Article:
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posted on 02.04.2021, 04:10 by Gang Li, Xuran Zhu, Chao Liu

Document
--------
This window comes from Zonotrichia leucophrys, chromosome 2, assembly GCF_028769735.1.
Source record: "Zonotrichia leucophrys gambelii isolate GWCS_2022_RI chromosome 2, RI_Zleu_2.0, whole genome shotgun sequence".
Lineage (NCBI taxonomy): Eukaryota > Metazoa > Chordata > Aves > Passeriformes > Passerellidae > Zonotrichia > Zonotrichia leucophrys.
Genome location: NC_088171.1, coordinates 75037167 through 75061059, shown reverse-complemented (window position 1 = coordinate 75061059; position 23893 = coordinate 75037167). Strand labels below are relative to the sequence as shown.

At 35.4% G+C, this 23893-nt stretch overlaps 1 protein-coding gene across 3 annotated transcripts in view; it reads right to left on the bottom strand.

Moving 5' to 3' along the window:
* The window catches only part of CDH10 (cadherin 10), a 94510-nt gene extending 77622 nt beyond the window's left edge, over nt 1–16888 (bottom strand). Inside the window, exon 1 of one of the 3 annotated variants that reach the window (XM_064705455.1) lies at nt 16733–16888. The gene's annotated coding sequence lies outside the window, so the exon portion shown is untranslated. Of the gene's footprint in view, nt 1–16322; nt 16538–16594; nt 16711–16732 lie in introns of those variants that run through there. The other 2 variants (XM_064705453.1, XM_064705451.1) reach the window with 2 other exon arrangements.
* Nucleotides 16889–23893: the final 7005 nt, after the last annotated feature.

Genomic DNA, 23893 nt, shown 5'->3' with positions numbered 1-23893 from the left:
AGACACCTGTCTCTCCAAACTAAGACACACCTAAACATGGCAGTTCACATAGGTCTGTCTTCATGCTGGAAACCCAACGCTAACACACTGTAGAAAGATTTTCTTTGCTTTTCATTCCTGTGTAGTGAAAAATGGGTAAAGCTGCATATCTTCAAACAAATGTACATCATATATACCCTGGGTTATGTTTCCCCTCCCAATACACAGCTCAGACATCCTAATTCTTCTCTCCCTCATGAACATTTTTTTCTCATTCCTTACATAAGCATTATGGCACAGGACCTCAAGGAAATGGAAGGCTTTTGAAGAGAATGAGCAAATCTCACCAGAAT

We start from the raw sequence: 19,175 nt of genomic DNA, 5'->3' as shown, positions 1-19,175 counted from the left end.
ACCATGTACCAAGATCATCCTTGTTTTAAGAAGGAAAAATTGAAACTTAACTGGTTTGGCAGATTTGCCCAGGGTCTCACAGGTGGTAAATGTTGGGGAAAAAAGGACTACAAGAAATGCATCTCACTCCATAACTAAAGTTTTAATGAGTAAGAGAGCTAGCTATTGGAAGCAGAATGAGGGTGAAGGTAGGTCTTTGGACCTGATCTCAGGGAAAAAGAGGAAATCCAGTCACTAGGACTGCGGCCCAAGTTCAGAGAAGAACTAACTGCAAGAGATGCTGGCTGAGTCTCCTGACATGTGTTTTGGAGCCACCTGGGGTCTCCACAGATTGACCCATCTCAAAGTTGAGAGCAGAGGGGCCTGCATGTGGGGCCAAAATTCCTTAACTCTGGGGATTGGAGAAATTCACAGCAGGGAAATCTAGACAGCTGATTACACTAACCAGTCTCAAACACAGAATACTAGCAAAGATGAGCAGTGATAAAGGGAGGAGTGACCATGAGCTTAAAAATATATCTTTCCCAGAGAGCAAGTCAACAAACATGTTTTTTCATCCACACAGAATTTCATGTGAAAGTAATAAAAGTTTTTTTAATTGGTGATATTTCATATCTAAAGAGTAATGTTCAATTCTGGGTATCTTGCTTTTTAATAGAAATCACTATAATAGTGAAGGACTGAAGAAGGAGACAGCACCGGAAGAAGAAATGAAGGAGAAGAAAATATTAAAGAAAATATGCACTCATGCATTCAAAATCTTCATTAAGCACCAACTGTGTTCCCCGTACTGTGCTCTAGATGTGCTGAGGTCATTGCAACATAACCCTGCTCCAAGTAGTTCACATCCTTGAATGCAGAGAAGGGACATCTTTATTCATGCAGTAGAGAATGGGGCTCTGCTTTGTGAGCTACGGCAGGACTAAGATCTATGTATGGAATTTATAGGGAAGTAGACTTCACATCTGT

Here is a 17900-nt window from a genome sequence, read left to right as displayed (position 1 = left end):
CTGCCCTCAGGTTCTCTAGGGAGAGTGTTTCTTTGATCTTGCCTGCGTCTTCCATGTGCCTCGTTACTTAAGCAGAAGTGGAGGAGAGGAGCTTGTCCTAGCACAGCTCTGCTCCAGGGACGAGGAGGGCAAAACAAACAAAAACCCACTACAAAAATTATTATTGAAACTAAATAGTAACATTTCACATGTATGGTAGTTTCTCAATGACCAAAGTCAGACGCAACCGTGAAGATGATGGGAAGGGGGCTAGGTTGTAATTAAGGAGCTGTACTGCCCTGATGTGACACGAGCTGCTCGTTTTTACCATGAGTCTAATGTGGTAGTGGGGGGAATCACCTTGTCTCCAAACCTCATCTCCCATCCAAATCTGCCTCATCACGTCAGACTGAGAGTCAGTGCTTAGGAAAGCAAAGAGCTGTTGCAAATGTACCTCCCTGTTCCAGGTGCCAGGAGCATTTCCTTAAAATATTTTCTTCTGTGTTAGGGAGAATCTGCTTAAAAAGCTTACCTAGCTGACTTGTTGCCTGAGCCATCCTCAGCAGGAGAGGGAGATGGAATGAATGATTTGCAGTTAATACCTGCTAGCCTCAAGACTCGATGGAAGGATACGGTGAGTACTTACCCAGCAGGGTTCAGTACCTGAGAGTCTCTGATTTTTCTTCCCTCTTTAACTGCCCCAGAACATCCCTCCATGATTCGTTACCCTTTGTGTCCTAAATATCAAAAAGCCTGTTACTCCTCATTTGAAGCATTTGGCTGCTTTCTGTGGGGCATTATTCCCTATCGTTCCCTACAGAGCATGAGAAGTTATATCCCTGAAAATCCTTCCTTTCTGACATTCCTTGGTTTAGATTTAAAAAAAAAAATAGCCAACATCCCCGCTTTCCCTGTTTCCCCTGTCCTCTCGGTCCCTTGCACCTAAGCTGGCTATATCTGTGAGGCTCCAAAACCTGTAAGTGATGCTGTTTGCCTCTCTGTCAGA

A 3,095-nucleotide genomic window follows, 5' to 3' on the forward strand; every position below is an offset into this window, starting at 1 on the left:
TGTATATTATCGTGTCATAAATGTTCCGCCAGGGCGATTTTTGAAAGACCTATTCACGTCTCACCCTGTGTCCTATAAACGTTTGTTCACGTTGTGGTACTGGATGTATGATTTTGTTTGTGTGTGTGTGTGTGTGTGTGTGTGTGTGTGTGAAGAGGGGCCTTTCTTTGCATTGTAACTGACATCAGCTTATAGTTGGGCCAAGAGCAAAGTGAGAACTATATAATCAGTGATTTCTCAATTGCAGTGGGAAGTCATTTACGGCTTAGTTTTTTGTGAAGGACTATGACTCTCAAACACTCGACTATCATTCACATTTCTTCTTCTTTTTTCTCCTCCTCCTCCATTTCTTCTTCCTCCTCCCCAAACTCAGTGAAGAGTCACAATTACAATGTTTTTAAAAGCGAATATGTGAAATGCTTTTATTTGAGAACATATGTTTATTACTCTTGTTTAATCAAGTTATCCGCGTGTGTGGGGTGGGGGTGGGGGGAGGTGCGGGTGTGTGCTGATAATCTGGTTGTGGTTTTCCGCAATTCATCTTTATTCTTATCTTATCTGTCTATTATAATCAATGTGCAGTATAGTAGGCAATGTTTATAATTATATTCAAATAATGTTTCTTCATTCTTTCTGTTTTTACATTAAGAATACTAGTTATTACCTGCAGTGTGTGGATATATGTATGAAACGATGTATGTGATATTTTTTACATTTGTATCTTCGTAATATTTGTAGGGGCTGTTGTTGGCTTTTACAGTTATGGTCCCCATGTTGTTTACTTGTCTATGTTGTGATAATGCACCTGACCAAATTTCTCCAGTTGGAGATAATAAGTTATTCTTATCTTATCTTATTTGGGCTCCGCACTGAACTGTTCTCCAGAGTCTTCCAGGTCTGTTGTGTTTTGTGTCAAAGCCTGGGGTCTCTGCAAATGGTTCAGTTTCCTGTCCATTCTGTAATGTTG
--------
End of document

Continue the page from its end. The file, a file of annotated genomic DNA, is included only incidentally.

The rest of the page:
Reports indicate that the use of anti-programmed cell death-1 (PD-1) and death ligand-1 (PD-L1) monoclonal antibodies for the treatment of patients diagnosed with melanoma has demonstrated promising efficacy. Nonetheless, this therapy is limited by the resistance induced by the tumor microenvironment (TME). As such, understanding the complexity of the TME is vital in enhancing the efficiency of immunotherapy. This study used four different methods to estimate the infiltrating level of immune cells. Besides, we analyzed their infiltration pattern in primary and metastatic melanoma obtained from The Cancer Genome Atlas (TCGA) database. As a consequence, we discovered a significantly higher infiltration of immune cells in metastatic melanoma compared to primary tumor. Consensus clustering identified four clusters in melanoma with different immune infiltration and clusters with higher immune infiltration demonstrated a better overall survival. To elucidate the underlying mechanisms of immune cell infiltration, the four clusters were subdivided into two subtypes denoted as hot and cold tumors based on immune infiltration and predicted immune response. Enrichment analysis of differentially expressed genes (DEGs) revealed different transcriptome alterations in two types of tumors. Additionally, we found tyrosinase-related protein1 (TYRP1) was negatively correlated with CD8A expression. In vitro experiments showed that knockdown TYRP1 promoted the expression of HLA-A, B, and C. Eventually, we constructed a prediction model which was validated in our external cohort. Notably, this model also performed effectively in predicting the survival of patients under immunotherapy. In summary, this work provides a deeper understanding of the state of immune infiltration in melanoma and a prediction model that might guide the clinical treatment of patients with melanoma.

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